How to keep command of online communications

The key to controlling the proliferation of online media and not being controlled by it can be found in a 10-point agenda for enlightened governance, says David Bowen.

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Time to reset the way online communications are managed. If it doesn’t happen, there could be chaos – we are already seeing the signs.
The problem is that you can talk about the fabulous opportunities from a mass of social media; but you can also talk about the nightmare of channel proliferation. You can talk about the excitement of the mobile web; or you can talk about the complexity of delivering content on an ever-expanding variety of screen sizes. You should, of course, in each case talk about both – to notice only the first without the second is a big mistake. Life is getting a whole lot more complicated as channels and devices multiply, and something needs to be done to keep control.
The current FT Bowen Craggs Index found that several web estates are cracking. Hewlett-Packard with its duplicated newsrooms, Wells Fargo with its separate history sites. It also found generally poor control of social media channels: Procter & Gamble, for example, with its three video sites and two Facebook pages for European jobseekers.
It is easy to see why. Small teams of online experts are being asked to do ever more. There may be plenty of extra social media managers, but the teams at the centre, the people who can keep control, are not expanding. Governance – that boring but most important aspect of management – is coming under acute strain.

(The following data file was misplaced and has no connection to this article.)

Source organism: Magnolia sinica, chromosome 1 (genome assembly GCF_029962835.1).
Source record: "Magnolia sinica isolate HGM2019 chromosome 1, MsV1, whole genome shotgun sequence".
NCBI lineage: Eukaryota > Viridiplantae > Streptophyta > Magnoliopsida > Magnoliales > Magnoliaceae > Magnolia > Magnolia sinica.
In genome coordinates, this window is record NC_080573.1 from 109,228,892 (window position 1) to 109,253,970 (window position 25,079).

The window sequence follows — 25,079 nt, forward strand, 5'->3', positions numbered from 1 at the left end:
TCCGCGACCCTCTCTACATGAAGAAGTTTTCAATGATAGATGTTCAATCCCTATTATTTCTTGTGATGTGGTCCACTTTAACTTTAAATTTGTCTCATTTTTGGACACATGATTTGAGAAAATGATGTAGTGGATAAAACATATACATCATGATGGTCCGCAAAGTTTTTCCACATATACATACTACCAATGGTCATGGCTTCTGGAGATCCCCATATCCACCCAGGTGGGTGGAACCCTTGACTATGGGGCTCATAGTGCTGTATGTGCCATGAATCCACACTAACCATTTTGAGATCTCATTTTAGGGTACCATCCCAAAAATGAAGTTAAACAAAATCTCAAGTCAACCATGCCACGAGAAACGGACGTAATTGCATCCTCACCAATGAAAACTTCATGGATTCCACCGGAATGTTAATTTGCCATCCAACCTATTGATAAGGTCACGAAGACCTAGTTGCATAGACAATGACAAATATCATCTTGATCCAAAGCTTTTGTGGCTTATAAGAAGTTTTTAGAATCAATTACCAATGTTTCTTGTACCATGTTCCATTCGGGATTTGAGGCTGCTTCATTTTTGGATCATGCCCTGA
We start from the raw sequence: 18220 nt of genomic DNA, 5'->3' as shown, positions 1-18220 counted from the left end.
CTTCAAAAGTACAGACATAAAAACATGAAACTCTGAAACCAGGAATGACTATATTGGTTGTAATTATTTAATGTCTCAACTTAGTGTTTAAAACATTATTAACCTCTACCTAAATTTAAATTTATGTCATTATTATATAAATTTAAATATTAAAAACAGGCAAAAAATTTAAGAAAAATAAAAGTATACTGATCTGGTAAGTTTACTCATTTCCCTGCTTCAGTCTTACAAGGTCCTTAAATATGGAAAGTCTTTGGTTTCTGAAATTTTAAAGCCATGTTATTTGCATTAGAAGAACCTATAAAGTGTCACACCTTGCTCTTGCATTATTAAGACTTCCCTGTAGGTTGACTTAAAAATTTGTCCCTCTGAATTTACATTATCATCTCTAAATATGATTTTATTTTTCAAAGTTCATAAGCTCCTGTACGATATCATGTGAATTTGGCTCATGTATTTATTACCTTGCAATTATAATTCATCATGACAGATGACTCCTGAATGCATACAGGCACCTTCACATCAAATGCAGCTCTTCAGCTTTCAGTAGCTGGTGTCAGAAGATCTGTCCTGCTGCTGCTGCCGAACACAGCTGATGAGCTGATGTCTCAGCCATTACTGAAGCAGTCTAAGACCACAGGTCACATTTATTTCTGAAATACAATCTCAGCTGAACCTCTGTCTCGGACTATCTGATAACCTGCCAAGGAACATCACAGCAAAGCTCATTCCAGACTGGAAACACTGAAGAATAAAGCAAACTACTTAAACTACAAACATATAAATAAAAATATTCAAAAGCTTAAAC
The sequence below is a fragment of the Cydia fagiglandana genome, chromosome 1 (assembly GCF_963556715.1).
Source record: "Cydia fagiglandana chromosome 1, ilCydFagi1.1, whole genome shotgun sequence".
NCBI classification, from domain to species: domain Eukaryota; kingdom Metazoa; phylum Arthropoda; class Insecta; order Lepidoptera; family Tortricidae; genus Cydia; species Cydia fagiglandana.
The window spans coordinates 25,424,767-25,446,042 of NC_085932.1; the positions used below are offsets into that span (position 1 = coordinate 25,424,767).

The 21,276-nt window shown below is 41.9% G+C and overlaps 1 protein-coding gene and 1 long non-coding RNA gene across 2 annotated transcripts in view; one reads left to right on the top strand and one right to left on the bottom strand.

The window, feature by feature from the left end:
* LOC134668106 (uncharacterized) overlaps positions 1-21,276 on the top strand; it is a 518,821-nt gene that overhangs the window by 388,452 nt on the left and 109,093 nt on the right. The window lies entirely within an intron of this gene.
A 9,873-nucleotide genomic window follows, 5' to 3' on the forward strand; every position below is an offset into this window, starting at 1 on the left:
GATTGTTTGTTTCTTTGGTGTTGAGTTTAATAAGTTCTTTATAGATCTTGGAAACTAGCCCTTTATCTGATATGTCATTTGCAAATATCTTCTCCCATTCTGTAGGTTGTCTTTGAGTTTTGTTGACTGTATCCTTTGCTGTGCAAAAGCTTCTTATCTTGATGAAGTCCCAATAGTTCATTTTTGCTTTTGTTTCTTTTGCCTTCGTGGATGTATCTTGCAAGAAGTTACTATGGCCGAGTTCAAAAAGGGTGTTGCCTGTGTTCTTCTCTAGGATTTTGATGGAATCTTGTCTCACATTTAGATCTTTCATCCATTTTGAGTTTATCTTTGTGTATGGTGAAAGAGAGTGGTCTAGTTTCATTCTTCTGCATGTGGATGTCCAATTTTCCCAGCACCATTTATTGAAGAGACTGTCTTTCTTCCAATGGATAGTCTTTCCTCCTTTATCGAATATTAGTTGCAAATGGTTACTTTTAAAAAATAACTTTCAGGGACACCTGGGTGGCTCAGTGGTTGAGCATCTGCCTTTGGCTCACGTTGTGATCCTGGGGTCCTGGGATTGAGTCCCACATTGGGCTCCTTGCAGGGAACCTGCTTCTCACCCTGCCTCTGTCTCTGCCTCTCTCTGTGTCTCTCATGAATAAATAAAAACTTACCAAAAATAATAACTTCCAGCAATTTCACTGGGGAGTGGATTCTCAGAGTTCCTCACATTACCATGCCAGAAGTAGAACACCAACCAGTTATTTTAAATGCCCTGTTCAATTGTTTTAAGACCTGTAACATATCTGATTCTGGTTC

When we hold get-togethers of online managers, nine times of 10 whatever the topic the conversation ends up discussing how to manage and work with bosses, colleagues and agencies. It’s the governance, stupid, as Bill Clinton didn’t say.

10 things to do for better online governance


Here are 10 ideas on how to fix the problem before it is too late – they are aimed at senior management, because decisions like these need to be made at the highest level.
1. Ensure that a senior manager has oversight of online communications
He or she may be head of comms, but does not have to be. The important point is that this is a person who has an interest, who is prepared to oversee the governance structure and who has sufficient weight to make everyone – including the people at the very top – take notice and keep to the party line.
2. Make sure the governance structure has formal elements but also works informally
The structure needs elements such as a high-level and a nitty-gritty committee, But people in communications, marketing, IT, legal and other departments should be in regular contact, flowing best practice between them.
3. Install a powerful team of online communications experts at the centre, reporting to the senior manager
They should act as internal consultants, offering carrots (such as training guidelines and core content) but also wielding sticks. These are the people who will stop duplication, control the proliferation of channels, restrain business units from doing their own thing regardless of group needs and stop lawyers jumping in without understanding the consequences.